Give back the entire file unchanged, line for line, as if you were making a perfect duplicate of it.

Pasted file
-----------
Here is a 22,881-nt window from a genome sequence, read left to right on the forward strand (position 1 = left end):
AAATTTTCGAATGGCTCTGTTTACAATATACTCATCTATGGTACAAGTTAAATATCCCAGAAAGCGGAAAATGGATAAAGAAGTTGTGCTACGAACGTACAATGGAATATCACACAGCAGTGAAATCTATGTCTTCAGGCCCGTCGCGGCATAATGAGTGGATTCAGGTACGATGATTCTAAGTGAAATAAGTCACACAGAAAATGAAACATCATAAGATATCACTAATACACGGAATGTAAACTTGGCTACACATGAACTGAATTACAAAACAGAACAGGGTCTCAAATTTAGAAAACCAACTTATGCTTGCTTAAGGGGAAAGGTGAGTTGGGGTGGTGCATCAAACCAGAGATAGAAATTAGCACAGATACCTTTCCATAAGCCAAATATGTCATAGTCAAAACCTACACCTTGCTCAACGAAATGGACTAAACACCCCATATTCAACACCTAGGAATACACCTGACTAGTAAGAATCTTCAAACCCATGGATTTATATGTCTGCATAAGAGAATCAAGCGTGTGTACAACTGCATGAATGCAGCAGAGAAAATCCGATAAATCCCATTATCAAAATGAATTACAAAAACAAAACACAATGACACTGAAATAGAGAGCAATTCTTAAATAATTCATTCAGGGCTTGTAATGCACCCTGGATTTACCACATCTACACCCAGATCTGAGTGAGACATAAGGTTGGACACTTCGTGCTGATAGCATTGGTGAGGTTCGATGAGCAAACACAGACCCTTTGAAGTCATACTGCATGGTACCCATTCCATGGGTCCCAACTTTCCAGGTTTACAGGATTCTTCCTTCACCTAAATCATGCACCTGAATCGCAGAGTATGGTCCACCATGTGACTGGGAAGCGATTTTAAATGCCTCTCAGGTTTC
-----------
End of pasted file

Here is a 22,881-nt window from a genome sequence, read left to right on the forward strand (position 1 = left end):
AAATTTTCGAATGGCTCTGTTTACAATATACTCATCTATGGTACAAGTTAAATATCCCAGAAAGCGGAAAATGGATAAAGAAGTTGTGCTACGAACGTACAATGGAATATCACACAGCAGTGAAATCTATGTCTTCAGGCCCGTCGCGGCATAATGAGTGGATTCAGGTACGATGATTCTAAGTGAAATAAGTCACACAGAAAATGAAACATCATAAGATATCACTAATACACGGAATGTAAACTTGGCTACACATGAACTGAATTACAAAACAGAACAGGGTCTCAAATTTAGAAAACCAACTTATGCTTGCTTAAGGGGAAAGGTGAGTTGGGGTGGTGCATCAAACCAGAGATAGAAATTAGCACAGATACCTTTCCATAAGCCAAATATGTCATAGTCAAAACCTACACCTTGCTCAACGAAATGGACTAAACACCCCATATTCAACACCTAGGAATACACCTGACTAGTAAGAATCTTCAAACCCATGGATTTATATGTCTGCATAAGAGAATCAAGCGTGTGTACAACTGCATGAATGCAGCAGAGAAAATCCGATAAATCCCATTATCAAAATGAATTACAAAAACAAAACACAATGACACTGAAATAGAGAGCAATTCTTAAATAATTCATTCAGGGCTTGTAATGCACCCTGGATTTACCACATCTACACCCAGATCTGAGTGAGACATAAGGTTGGACACTTCGTGCTGATAGCATTGGTGAGGTTCGATGAGCAAACACAGACCCTTTGAAGTCATACTGCATGGTACCCATTCCATGGGTCCCAACTTTCCAGGTTTACAGGATTCTTCCTTCACCTAAATCATGCACCTGAATCGCAGAGTATGGTCCACCATGTGACTGGGAAGCGATTTTAAATGCCTCTCAGGTTTC